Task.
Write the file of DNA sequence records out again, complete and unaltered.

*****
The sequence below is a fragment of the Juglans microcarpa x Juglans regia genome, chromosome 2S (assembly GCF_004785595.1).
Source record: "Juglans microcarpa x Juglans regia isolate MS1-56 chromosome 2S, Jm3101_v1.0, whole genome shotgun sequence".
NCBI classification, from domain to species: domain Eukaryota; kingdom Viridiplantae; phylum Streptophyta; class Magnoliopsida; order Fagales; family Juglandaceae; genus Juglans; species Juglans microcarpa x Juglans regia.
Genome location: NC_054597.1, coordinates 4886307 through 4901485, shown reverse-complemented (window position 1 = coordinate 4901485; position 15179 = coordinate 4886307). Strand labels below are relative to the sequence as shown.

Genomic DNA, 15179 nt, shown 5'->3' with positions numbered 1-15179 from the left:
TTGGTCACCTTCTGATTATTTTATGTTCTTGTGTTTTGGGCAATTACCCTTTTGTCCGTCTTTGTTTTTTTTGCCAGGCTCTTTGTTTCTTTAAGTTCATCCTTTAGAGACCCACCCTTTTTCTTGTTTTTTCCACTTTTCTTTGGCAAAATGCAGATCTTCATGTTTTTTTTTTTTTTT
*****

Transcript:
The sequence below is a fragment of the Juglans microcarpa x Juglans regia genome, chromosome 2S (assembly GCF_004785595.1).
Source record: "Juglans microcarpa x Juglans regia isolate MS1-56 chromosome 2S, Jm3101_v1.0, whole genome shotgun sequence".
NCBI classification, from domain to species: domain Eukaryota; kingdom Viridiplantae; phylum Streptophyta; class Magnoliopsida; order Fagales; family Juglandaceae; genus Juglans; species Juglans microcarpa x Juglans regia.
Genome location: NC_054597.1, coordinates 4886307 through 4901485, shown reverse-complemented (window position 1 = coordinate 4901485; position 15179 = coordinate 4886307). Strand labels below are relative to the sequence as shown.

Genomic DNA, 15179 nt, shown 5'->3' with positions numbered 1-15179 from the left:
TTGGTCACCTTCTGATTATTTTATGTTCTTGTGTTTTGGGCAATTACCCTTTTGTCCGTCTTTGTTTTTTTTGCCAGGCTCTTTGTTTCTTTAAGTTCATCCTTTAGAGACCCACCCTTTTTCTTGTTTTTTCCACTTTTCTTTGGCAAAATGCAGATCTTCATGTTTTTTTTTTTTTTT